September 26, 2014
The Economist (print edition), 9/27/2014
To describe the final weeks of Brazil’s presidential campaign as dramatic would be putting it mildly. There was tragedy, when Eduardo Campos, leader and candidate of the centrist Brazilian Socialist Party (PSB), perished in an aeroplane crash in mid-August. There were tears: Marina Silva, Mr Campos’s running-mate-turned-candidate, broke down after being criticised by Luiz Inácio Lula da Silva, in whose cabinet she had once served as environment minister but whose protégée and successor, Dilma Rousseff, is seeking a second term. This being Brazil, there was also scandal, as a former executive at Petrobras, the statecontrolled oil firm, alleged that politicians from Ms Rousseff’s left-wing Workers’ Party (PT) and some coalition allies were involved in a kickback scheme there.
The twists and turns have led to lots of head-scratching among pollsters and pundits. With days to go before the first round of voting on October 5th, firm predictions are scarce. Mauro Paulino, boss of Datafolha, a big polling company, says the way the campaign as a whole has unfurled is “incomparable”. And not just with any prior Brazilian election, but with anything that has happened anywhere in the world, at least in living memory, according to José Toledo of Estadão Dados, a data website.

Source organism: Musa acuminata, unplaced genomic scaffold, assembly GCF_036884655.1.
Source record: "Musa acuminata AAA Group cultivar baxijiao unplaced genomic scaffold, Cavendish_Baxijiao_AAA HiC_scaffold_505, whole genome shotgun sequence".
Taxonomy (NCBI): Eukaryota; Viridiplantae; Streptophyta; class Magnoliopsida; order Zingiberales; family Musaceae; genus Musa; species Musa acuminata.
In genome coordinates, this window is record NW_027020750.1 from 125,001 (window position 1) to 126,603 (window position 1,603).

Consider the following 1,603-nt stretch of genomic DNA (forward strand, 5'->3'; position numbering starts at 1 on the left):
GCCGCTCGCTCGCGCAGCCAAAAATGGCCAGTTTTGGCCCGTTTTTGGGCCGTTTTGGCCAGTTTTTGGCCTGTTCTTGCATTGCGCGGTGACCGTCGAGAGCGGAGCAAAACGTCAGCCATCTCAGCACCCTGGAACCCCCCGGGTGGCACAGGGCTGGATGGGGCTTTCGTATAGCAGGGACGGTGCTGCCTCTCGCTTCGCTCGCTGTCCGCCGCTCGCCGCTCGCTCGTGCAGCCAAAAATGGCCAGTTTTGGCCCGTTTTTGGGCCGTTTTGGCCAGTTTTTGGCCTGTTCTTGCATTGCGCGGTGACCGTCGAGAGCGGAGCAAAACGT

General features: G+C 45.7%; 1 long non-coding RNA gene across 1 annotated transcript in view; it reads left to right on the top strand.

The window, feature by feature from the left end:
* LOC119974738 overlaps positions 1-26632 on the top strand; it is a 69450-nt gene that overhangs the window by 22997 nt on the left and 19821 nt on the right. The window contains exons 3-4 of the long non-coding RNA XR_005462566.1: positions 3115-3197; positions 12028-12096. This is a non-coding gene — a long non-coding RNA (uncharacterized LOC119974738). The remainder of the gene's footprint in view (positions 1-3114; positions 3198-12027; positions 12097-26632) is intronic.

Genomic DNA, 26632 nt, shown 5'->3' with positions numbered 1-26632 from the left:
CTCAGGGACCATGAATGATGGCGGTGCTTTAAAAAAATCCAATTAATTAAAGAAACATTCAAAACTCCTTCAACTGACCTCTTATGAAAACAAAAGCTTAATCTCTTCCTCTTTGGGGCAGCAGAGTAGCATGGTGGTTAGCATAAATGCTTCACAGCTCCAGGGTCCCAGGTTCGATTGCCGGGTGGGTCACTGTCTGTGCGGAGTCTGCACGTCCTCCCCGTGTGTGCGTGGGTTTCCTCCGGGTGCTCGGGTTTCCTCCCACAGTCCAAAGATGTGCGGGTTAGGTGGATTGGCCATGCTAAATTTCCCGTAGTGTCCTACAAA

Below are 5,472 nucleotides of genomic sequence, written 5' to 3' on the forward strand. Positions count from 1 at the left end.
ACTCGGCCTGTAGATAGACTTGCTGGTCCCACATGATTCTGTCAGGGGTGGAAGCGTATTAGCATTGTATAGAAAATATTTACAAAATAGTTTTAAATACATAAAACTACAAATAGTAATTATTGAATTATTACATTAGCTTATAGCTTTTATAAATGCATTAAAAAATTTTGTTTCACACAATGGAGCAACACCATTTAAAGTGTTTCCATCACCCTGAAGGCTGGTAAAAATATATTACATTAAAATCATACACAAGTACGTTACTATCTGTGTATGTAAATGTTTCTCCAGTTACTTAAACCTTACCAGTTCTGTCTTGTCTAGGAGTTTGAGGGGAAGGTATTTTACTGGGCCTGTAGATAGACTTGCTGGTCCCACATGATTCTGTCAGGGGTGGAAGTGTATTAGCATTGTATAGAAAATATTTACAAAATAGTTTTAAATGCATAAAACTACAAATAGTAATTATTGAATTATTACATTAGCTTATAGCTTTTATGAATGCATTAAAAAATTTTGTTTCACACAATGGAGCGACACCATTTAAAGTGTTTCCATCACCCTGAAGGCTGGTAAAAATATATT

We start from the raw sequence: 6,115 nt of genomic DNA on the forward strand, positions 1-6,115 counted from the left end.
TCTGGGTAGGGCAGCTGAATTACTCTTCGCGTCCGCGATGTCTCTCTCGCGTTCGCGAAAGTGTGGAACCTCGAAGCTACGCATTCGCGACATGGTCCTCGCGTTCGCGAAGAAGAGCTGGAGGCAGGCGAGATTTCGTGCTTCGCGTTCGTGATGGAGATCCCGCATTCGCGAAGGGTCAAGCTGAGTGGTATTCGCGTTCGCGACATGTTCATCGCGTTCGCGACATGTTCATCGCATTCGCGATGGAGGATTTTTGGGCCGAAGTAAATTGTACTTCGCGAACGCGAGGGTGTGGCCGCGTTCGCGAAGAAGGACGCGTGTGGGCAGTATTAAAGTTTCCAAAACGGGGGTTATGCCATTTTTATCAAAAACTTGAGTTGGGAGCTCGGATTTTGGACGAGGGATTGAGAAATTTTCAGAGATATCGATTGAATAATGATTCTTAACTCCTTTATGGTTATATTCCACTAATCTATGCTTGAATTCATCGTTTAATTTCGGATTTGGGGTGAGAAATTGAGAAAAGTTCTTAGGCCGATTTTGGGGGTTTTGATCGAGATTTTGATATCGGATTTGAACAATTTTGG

The prediction that commands most confidence is that Ms Rousseff will not secure an outright majority in the first round and that the election will go to a run-off on October 26th. There she will almost certainly face Ms Silva, who in the weeks following Mr Campos’s death has surged past Aécio Neves, the candidate of the centre-right Party of Brazilian Social Democracy (PSDB). The latest second-round simulations show Ms Rousseff and Ms Silva running neck and neck.
September 25, 2014
Mac Margolis – Bloomberg, 09/24/2014